(CN) - The prosecution's introduction of a court-ordered psychological examination to rebut the testimony of a defense expert did not unfairly force the defendant in a capital murder case to incriminate himself, the Supreme Court ruled.
Scott Cheever shot and killed the sheriff of Greenwood County, Kan., after getting high on methamphetamine in January 2005. He had also shot at other law enforcement officers.
Shortly after Cheever was charged with capital murder, the Kansas Supreme Court found the state's death penalty scheme unconstitutional, and state prosecutors dismissed their charges to allow federal authorities to prosecute him.
In the federal case, Cheever filed notice that he intended to introduce expert evidence showing his methamphetamine use rendered him incapable of acting with premeditation and deliberation. In response, the trial court ordered a psychiatric examination, and prosecutors used this study to impeach Cheever's testimony.
However, the federal case was eventually dismissed, and the state brought a second prosecution.
During this trial, Cheever raised a "voluntary intoxication" defense, offering expert testimony regarding his methamphetamine use. Roswell Lee Evans, a specialist in psychiatric pharmacy and dean of the Auburn University School of Pharmacy, opined that Cheever's long-term methamphetamine use had damaged his brain. Evans also testified that on the morning of the shooting, Cheever was acutely intoxicated.
According to Evans, Cheever's actions were "very much influenced by" his use of methamphetamine.
After the defense rested, the state sought to present rebuttal testimony by the expert who examined Cheever by order of the federal court.
Cheever's counsel objected, arguing that because the expert's opinions were based in part on an examination to which his client had not voluntarily agreed, his testimony would violate the Fifth Amendment proscription against compelling an accused to testify against himself.
The state countered that the testimony was necessary to rebut Cheever's voluntary-intoxication defense.
Ultimately, a jury convicted Cheever of capital murder, four counts of attempted capital murder, criminal possession of a firearm based on a previous felony conviction for aggravated robbery and manufacture of methamphetamine.
He was sentenced to death, but the Kansas Supreme Court reversed the murder and attempted murder convictions in September 2012.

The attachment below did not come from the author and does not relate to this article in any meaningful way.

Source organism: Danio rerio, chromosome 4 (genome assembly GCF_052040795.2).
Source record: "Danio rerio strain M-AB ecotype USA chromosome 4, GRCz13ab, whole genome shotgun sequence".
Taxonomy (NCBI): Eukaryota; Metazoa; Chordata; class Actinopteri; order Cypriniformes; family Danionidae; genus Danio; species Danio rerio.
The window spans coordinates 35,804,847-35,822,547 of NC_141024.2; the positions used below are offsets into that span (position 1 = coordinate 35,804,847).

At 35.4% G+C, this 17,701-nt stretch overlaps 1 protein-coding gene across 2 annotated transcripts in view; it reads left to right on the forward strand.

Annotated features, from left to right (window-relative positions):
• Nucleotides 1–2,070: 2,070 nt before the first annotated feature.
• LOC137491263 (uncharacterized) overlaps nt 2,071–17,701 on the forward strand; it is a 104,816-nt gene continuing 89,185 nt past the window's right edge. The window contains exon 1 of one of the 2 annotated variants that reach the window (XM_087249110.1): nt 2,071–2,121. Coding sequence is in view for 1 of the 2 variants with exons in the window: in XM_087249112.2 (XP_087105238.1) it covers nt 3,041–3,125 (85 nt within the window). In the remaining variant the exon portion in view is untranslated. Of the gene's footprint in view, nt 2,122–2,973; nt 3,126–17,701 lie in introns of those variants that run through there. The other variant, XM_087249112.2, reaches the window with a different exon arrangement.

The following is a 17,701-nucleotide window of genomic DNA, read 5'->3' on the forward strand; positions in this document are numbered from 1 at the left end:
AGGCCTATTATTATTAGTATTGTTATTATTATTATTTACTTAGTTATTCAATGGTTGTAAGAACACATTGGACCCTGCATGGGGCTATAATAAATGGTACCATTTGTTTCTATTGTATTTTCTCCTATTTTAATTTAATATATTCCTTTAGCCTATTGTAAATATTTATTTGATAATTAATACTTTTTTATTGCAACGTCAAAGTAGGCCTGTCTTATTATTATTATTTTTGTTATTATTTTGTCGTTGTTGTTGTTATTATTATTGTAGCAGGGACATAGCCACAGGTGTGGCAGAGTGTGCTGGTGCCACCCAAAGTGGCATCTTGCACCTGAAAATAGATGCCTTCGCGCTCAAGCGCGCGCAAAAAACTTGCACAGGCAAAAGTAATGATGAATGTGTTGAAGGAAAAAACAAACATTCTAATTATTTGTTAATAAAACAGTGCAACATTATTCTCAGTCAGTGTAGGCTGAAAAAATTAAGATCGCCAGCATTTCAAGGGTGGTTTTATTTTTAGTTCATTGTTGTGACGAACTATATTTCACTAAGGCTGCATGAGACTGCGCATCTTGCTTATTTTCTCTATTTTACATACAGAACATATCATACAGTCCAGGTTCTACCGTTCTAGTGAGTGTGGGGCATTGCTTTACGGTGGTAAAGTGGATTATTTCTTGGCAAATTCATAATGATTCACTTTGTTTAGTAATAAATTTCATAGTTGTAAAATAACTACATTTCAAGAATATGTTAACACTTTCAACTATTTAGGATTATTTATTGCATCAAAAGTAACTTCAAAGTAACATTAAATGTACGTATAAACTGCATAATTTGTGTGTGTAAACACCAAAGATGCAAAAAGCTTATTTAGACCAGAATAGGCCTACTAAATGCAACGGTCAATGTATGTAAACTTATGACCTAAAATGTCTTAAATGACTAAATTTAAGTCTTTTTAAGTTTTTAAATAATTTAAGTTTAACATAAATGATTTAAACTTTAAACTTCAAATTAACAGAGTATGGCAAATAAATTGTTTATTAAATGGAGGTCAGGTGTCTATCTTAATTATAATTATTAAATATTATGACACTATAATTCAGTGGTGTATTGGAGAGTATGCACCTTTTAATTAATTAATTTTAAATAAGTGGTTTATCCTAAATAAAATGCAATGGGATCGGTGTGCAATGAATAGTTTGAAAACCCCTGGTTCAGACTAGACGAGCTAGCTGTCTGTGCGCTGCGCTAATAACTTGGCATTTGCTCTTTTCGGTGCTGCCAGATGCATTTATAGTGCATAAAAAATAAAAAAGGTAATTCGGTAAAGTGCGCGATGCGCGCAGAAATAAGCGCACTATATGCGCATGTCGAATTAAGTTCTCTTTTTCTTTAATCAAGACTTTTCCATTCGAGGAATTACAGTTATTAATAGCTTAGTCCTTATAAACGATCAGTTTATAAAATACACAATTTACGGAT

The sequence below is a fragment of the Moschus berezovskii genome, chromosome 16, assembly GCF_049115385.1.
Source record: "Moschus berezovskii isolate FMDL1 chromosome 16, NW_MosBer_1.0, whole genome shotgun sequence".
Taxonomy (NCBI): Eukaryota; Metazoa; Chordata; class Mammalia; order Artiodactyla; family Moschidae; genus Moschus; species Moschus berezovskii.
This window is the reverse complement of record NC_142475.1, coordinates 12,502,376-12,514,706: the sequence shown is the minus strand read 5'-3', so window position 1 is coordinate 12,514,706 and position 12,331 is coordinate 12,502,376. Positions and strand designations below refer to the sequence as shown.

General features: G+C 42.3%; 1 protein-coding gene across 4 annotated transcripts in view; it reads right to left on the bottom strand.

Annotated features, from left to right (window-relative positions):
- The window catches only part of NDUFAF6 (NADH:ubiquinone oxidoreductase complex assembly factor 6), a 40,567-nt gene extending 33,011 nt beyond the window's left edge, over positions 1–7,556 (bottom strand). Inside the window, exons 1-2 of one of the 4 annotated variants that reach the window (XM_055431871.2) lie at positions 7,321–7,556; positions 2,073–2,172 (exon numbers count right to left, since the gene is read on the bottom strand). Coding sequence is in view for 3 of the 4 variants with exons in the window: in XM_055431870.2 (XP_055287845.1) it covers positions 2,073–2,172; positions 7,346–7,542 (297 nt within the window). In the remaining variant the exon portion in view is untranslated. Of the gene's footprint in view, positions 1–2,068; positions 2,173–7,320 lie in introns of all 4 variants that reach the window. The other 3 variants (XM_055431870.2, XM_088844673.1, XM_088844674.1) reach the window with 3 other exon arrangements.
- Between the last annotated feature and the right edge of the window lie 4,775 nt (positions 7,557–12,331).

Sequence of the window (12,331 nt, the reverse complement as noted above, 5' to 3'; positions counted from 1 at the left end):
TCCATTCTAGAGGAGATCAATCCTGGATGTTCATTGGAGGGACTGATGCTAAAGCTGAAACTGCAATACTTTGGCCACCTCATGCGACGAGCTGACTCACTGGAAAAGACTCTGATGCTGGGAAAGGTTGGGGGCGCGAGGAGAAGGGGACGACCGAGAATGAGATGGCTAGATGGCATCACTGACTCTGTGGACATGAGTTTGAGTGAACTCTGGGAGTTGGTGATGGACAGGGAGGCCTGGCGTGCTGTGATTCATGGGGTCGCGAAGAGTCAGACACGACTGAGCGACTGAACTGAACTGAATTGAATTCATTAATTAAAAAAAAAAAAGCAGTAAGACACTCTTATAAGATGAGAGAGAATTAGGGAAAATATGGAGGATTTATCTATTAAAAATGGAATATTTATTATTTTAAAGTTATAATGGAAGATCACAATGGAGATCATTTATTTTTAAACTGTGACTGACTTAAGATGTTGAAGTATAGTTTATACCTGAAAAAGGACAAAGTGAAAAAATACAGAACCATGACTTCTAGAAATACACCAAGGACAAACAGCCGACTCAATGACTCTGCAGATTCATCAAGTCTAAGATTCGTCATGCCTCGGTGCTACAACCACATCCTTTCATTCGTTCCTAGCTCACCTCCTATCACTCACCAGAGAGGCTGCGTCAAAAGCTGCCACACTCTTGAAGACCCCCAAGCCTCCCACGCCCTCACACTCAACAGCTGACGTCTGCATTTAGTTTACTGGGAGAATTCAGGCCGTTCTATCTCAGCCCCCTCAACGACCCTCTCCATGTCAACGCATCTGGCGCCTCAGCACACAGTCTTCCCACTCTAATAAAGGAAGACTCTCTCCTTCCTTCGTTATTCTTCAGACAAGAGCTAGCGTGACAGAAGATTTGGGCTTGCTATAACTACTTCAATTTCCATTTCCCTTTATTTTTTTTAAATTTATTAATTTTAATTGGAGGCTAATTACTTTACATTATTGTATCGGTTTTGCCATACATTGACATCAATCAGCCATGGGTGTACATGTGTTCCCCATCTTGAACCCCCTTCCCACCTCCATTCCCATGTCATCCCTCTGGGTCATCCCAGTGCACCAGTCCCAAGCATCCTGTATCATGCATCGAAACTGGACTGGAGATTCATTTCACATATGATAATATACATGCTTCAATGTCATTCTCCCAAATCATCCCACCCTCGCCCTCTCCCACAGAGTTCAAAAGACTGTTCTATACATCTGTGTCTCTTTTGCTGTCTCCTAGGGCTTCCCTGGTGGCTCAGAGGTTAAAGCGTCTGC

In a unanimous opinion written by Justice Sonia Sotomayor, the Supreme Court on Wednesday vacated the Kansas Supreme Court decision and remanded the case for further proceedings.
In doing so, Justice Sotomayor said the court was reaffirming its holding in Buchanan v. Kentucky, in which it said a state may introduce the results of such an examination for the limited purpose of rebutting a mental-status defense.
"In Buchanan, we addressed the admissibility of evidence from a court-ordered evaluation where ... a defendant had introduced psychiatric evidence related to his mental-status defense," Sotomayor wrote. "We held that the Fifth Amendment allowed the prosecution to present evidence from the evaluation to rebut the defendant's affirmative defense of extreme emotional disturbance. And while, as Cheever notes, the mental evaluation in Buchanan was requested jointly by the defense and the government, our holding was not limited to that circumstance."
"Moreover, contrary to Cheever's suggestion, the case did not turn on whether state law referred to extreme emotional disturbance as an 'affirmative defense'" the justice continued. "The rule of Buchanan, which we reaffirm today, is that where a defense expert who has examined the defendant testifies that the defendant lacked the requisite mental state to commit an offense, the prosecution may present psychiatric evidence in rebuttal.
"Any other rule would undermine the adversarial process, allowing a defendant to provide the jury, through an expert operating as proxy, with a one-sided and potentially inaccurate view of his mental state at the time of the alleged crime," Sotomayor wrote.
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